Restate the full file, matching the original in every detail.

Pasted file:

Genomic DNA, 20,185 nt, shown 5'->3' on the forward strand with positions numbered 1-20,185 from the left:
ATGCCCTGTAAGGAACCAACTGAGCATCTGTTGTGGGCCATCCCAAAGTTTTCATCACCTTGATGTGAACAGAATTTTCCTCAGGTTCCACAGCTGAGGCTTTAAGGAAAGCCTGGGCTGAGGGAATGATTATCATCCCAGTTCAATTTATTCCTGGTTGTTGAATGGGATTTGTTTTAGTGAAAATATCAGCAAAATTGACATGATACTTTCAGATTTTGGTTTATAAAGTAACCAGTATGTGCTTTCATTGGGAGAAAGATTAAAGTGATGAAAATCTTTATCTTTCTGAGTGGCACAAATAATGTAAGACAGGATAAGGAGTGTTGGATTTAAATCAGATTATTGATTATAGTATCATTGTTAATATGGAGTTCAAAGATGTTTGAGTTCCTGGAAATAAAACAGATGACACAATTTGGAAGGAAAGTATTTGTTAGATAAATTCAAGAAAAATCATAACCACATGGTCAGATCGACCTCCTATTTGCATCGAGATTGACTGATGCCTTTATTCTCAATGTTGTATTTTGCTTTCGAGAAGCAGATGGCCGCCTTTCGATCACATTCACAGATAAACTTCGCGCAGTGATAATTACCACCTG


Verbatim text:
Genomic DNA, 20,185 nt, shown 5'->3' on the forward strand with positions numbered 1-20,185 from the left:
ATGCCCTGTAAGGAACCAACTGAGCATCTGTTGTGGGCCATCCCAAAGTTTTCATCACCTTGATGTGAACAGAATTTTCCTCAGGTTCCACAGCTGAGGCTTTAAGGAAAGCCTGGGCTGAGGGAATGATTATCATCCCAGTTCAATTTATTCCTGGTTGTTGAATGGGATTTGTTTTAGTGAAAATATCAGCAAAATTGACATGATACTTTCAGATTTTGGTTTATAAAGTAACCAGTATGTGCTTTCATTGGGAGAAAGATTAAAGTGATGAAAATCTTTATCTTTCTGAGTGGCACAAATAATGTAAGACAGGATAAGGAGTGTTGGATTTAAATCAGATTATTGATTATAGTATCATTGTTAATATGGAGTTCAAAGATGTTTGAGTTCCTGGAAATAAAACAGATGACACAATTTGGAAGGAAAGTATTTGTTAGATAAATTCAAGAAAAATCATAACCACATGGTCAGATCGACCTCCTATTTGCATCGAGATTGACTGATGCCTTTATTCTCAATGTTGTATTTTGCTTTCGAGAAGCAGATGGCCGCCTTTCGATCACATTCACAGATAAACTTCGCGCAGTGATAATTACCACCTG